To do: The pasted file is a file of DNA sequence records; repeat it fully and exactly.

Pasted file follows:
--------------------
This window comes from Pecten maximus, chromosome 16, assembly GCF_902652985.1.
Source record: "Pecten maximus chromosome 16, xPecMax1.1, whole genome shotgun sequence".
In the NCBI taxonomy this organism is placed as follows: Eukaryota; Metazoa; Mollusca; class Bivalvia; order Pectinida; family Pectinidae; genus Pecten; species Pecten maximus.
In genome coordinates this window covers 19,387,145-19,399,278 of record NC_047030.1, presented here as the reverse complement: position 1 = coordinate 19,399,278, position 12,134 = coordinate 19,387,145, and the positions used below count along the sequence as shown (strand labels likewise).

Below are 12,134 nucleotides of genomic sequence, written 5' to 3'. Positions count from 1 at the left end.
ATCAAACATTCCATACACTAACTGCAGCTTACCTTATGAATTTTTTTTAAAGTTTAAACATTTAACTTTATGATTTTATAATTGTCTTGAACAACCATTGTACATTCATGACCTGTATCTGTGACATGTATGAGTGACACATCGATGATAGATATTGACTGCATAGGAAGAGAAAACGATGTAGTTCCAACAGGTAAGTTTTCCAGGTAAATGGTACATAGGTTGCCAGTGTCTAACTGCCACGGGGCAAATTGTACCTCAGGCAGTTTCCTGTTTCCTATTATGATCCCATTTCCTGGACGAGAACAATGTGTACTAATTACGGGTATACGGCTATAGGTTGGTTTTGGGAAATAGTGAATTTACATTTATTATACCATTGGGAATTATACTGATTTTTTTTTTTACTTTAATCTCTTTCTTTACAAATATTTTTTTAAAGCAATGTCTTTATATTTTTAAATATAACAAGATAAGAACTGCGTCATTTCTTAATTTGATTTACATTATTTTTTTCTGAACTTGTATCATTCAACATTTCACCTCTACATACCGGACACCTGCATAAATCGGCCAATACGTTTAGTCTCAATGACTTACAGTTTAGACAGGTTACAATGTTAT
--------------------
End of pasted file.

This window comes from Pecten maximus, chromosome 16, assembly GCF_902652985.1.
Source record: "Pecten maximus chromosome 16, xPecMax1.1, whole genome shotgun sequence".
In the NCBI taxonomy this organism is placed as follows: Eukaryota; Metazoa; Mollusca; class Bivalvia; order Pectinida; family Pectinidae; genus Pecten; species Pecten maximus.
In genome coordinates this window covers 19,387,145-19,399,278 of record NC_047030.1, presented here as the reverse complement: position 1 = coordinate 19,399,278, position 12,134 = coordinate 19,387,145, and the positions used below count along the sequence as shown (strand labels likewise).

Below are 12,134 nucleotides of genomic sequence, written 5' to 3'. Positions count from 1 at the left end.
ATCAAACATTCCATACACTAACTGCAGCTTACCTTATGAATTTTTTTTAAAGTTTAAACATTTAACTTTATGATTTTATAATTGTCTTGAACAACCATTGTACATTCATGACCTGTATCTGTGACATGTATGAGTGACACATCGATGATAGATATTGACTGCATAGGAAGAGAAAACGATGTAGTTCCAACAGGTAAGTTTTCCAGGTAAATGGTACATAGGTTGCCAGTGTCTAACTGCCACGGGGCAAATTGTACCTCAGGCAGTTTCCTGTTTCCTATTATGATCCCATTTCCTGGACGAGAACAATGTGTACTAATTACGGGTATACGGCTATAGGTTGGTTTTGGGAAATAGTGAATTTACATTTATTATACCATTGGGAATTATACTGATTTTTTTTTTTACTTTAATCTCTTTCTTTACAAATATTTTTTTAAAGCAATGTCTTTATATTTTTAAATATAACAAGATAAGAACTGCGTCATTTCTTAATTTGATTTACATTATTTTTTTCTGAACTTGTATCATTCAACATTTCACCTCTACATACCGGACACCTGCATAAATCGGCCAATACGTTTAGTCTCAATGACTTACAGTTTAGACAGGTTACAATGTTAT